The first step, no matter what kind of phone or phone line you’re using, is to get yourself on the National Do Not Call Registry. This is maintained and enforced by the federal government and applies to all U.S. telemarketers (excluding non-profits). While this is a necessary first step for reporting telemarketers, you’ll likely continue to receive calls from those violating the registry. So, here’s how to further protect yourself from telemarketers.

How to block telemarketers and robocalls on your landline

Anonymous Call Rejection is a service available to landline users that blocks all those numbers that appear as “Anonymous” on caller ID from reaching you. As long as your caller ID is activated, pick up your line, and enter the magic number: *77. After that, you should hear a confirmation message that your Anonymous Call Rejection service has been turned on. And voila, from thereon out, any telemarketer hiding their number will be rejected. (It should be noted that some carriers charge extra for this service and that this should not be used on mobile lines, where dialing *77 will instead connect you with law enforcement.)

How to block telemarketers and robocalls on your cell phone

If you have a major cellular carrier—like AT&T, Verizon, or T-Mobile—your phone likely comes preloaded with free call-filtering and blocking services. That’s why you’ll see a numbered identified as “Spam?” on your caller ID. But these services can be less than reliable. If you want to keep all unfamiliar numbers from reaching you in full, turn on your phone’s built-in Do Not Disturb Mode, which is available on both iPhones and Androids. While this will block all of those unwanted calls—including telemarketing calls and robocalls—you will likely also miss some legitimate calls when this mode is on, like from your doctor’s office or hair salon if they’re not saved in your Contacts list.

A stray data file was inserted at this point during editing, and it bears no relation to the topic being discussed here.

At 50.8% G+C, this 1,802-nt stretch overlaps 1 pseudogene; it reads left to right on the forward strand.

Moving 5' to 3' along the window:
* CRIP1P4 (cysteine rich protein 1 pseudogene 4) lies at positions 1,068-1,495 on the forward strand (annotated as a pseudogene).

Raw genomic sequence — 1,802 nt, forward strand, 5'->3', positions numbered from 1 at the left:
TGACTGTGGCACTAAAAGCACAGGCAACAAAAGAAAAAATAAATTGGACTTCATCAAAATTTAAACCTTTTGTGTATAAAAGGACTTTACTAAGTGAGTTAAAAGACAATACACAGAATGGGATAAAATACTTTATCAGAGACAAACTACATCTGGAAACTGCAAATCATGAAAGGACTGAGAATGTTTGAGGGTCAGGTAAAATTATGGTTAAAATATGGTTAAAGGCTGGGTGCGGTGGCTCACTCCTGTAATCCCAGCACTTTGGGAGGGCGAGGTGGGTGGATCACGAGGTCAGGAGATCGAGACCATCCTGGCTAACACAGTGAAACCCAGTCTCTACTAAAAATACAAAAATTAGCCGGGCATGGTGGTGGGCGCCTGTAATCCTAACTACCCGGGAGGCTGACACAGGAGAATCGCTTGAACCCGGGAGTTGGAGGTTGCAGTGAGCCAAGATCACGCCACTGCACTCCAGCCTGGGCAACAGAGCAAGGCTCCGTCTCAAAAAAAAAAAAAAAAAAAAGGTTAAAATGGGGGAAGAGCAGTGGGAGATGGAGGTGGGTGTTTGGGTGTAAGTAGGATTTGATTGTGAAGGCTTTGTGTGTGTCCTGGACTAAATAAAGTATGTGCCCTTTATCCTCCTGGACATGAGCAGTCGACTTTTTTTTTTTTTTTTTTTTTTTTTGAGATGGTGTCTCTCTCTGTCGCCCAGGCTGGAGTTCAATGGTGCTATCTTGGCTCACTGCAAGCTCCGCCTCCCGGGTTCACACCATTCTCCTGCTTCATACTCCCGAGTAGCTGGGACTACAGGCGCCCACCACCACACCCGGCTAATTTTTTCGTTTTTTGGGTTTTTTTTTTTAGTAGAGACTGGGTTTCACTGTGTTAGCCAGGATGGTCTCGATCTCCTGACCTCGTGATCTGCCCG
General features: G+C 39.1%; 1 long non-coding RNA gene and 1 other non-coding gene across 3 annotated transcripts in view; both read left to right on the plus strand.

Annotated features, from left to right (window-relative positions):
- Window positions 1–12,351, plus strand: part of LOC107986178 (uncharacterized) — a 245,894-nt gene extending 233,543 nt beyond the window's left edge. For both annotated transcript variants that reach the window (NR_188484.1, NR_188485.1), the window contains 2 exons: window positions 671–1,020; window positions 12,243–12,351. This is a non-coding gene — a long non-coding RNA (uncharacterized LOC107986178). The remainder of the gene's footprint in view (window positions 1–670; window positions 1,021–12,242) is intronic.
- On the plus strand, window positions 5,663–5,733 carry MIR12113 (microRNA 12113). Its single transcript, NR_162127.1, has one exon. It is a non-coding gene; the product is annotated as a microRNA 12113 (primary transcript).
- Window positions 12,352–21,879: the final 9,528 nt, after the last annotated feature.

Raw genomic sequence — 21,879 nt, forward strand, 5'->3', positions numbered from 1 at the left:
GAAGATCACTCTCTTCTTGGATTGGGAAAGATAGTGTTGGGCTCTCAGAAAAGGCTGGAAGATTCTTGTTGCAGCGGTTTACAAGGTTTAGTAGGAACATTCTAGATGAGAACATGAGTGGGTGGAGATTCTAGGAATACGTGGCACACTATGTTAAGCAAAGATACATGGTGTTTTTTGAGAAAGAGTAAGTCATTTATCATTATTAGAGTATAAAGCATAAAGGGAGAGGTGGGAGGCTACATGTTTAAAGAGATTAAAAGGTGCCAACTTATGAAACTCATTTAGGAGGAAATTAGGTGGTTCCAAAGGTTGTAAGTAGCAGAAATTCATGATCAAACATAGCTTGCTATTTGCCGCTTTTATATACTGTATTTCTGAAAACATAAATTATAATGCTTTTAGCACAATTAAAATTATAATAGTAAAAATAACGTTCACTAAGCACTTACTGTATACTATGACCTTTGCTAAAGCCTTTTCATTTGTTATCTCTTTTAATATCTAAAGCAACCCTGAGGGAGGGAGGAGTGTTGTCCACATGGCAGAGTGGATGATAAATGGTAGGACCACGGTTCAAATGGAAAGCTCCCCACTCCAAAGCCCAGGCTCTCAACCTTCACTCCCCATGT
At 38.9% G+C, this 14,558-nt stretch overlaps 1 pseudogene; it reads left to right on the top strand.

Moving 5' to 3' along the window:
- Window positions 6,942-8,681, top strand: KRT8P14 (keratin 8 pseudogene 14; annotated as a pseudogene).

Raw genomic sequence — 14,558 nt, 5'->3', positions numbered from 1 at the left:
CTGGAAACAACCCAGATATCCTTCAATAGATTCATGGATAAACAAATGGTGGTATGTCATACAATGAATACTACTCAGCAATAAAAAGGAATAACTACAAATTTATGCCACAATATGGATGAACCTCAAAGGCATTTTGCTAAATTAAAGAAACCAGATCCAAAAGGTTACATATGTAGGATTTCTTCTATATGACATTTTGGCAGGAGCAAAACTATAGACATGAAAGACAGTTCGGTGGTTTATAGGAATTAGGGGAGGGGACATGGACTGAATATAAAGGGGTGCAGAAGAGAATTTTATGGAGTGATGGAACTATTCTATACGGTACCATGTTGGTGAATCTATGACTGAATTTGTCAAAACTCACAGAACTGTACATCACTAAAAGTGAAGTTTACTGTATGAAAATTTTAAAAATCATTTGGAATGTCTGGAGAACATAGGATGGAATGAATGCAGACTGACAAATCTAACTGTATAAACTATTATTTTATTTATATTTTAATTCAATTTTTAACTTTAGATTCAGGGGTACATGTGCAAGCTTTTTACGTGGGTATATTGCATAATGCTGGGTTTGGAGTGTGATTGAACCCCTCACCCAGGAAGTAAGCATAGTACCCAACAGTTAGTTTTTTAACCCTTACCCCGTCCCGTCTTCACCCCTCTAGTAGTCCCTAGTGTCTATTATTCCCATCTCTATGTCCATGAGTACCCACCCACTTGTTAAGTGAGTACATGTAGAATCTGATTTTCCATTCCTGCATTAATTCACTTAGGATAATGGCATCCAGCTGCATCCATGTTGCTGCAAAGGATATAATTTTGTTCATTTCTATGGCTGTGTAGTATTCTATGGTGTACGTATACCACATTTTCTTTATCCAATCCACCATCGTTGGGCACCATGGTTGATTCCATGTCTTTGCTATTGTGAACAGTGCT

Another, albeit more tedious, option, is to block each individual number once you receive a call from a telemarketer or robot.

On your iPhone, open your Phone app, go to your Recents tab, then tap the “i” (AKA the Information icon) to the right of the number you want to block. On the next page, tap “Block this Caller” at the bottom of the screen to put the number on your Blocked Numbers list.

If you have an Android, similarly open your Recents section in your Phone app, then hold your finger on the suspicious number until the option to”Block/report spam” pops up.

Of course, if you understandably want a faster solution, there are many apps you can download to your smartphone. These major three—Hiya, Nomorobo, and Robokiller—all utilize some version of an extensive call blacklist, which is usually crowdsourced. If low cost and privacy are your priorities, Hiya is the one for you: It’s free, and claims to not make use of client voicemail and call information. If you are willing to shell out a couple bucks per month, Nomorobo and Robokiller are both excellent options, and the latter has a killer perk: The service includes access to so-called “spambots,” which will answer telemarketing calls for you and engage whoever’s on the other end (even other bots!) in pointless bot-conversation. Soon, the telemarketers will catch on and stop calling you. Simple as that! And for more ways to make the most of the supercomputer in your pocket, Here’s the Single Best Way to Make Your Phone Battery Last All Day.